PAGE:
- perceptions of the architectural appeal and functional utility of a heritage site
- value congruence
Each factor is juxtaposed against one another, and some are assigned greater weight than others. One can value an ugly building but have fond memories there; or vice-versa, marvel at a building’s architectural merit but have never visited.
Therefore, it’s useful for policymakers to think about how different policies and campaigns target these factors when they are created, to drive greater awareness, education, and evaluations of different heritage sites.
The report also presents three recommendations:
- Address the knowledge gap about heritage sites amongst Singaporeans through activities like heritage trail walks
- Ensure heritage sites are accessible and inclusive, so everybody can create positive memories
- Ensure the sites retain their structure and façade but also meet the city’s economic needs
I asked one of the report’s authors, Senior Research Analyst Paveena Seah, how difficult this third recommendation might be, given business’ profit motive. She noted that, at least in terms of redevelopment or repurposing old buildings, engaging the business sector is easy if they realize that preserving heritage can improve the economic value of a site.
Paveena noted a historic building complex known as CHIJMES, a 19th century convent converted into a multi-purpose public space with restaurants and shops, as an example.
Lessons for Toronto
The 3 recommendations stemming from the study out of IPS should seem familiar to those in involved in Toronto’s heritage preservation scene. Heritage Toronto is an arm’s-length organization that aims to provide the same programs that the IPS study recommends. The organization, however, doesn’t have direct authority to prevent a developer from tearing down a site worthy of preservation.
So how does a site become heritage-designated in Toronto?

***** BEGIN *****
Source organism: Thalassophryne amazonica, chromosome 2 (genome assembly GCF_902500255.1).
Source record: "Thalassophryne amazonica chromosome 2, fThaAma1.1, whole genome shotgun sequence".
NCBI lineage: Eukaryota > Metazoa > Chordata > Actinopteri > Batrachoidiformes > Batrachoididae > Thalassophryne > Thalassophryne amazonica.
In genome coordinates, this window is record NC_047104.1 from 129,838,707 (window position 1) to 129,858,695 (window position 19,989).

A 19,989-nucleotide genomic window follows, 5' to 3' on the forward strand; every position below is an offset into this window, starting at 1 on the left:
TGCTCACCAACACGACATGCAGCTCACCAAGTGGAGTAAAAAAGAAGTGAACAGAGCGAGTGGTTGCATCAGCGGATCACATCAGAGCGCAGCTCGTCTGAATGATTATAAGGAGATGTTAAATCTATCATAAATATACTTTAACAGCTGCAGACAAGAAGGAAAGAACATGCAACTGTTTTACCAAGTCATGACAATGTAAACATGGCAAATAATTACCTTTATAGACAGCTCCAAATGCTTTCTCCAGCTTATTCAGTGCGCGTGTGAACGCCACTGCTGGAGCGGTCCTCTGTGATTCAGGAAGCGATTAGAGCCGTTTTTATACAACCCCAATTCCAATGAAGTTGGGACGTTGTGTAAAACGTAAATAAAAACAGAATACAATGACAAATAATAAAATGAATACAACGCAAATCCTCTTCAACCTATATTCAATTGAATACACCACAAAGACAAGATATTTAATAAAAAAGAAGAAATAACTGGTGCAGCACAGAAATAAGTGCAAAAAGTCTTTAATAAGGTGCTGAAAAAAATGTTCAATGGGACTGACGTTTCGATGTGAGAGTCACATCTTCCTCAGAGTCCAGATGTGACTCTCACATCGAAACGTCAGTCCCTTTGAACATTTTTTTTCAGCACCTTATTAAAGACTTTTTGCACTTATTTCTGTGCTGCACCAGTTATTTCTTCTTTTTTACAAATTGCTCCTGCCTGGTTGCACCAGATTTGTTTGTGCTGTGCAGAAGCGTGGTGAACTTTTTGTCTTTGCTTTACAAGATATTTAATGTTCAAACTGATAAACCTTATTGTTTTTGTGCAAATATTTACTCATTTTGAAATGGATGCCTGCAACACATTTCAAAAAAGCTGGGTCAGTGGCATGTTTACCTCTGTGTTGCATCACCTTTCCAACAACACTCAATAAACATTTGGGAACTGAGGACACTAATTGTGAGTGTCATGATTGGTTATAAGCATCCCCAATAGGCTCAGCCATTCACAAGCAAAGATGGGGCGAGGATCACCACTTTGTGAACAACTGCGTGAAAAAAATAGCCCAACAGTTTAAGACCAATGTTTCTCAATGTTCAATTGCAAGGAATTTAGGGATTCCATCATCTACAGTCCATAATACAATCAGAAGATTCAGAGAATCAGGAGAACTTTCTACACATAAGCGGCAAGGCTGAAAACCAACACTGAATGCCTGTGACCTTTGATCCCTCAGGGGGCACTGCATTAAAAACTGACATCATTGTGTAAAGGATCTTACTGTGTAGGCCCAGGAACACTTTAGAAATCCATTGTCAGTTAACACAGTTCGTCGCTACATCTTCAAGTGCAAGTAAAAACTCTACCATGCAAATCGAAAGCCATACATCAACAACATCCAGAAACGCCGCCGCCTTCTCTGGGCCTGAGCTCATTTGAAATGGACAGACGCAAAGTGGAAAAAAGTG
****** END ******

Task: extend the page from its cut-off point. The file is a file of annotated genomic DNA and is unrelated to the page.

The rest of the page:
Section V of the Ontario Heritage Act allows City Council to vote on preserving sites by labelling them a Heritage Conservation District, which preserves a neighbourhood from demolition. But most of the time, heritage designation is given to individual properties. As of January 2017, roughly 9,000 properties across Toronto were listed in the Heritage Register, with another 600 properties on the wait list for consideration.
The onus, however, is on communities to lobby to have their built environment saved. According to the City’s Heritage Conservation District Guidelines, neighbourhood and community groups “are encouraged to nominate areas for consideration.” They might also have to fund the study themselves, as Council might not have the funds to do so.
Singapore’s experience teaches us that we need to have wider conversations about heritage, beginning at the national, rather than local level. The Singaporean government’s heritage plan, OurHeritageSG, amounts to a national conversation about what parts of Singapore’s built environment should be preserved and what it means for their national identity.
Canada, on the other hand, is the only G7 country that has not passed legislation to protect historic places and archaeological resources under its jurisdiction. Developing a robust heritage plan like Singapore’s, supplemented by important heritage awareness efforts by artists like Darren and academics like the team at the Institute of Policy Studies alike can ensure that cities across Canada, including Toronto, strike a better balance between providing for its economic needs while still preserving collective memories and the physical places that make them so important.
Andrew Thies is an avid urbanist and a second year MPP candidate at the Munk School of Global Affairs and Public Policy. He is passionate about using urban policy as a tool to create a more livable city. In particular, he is interested in how governments can better leverage community engagement for inclusive and sustainable infrastructure design.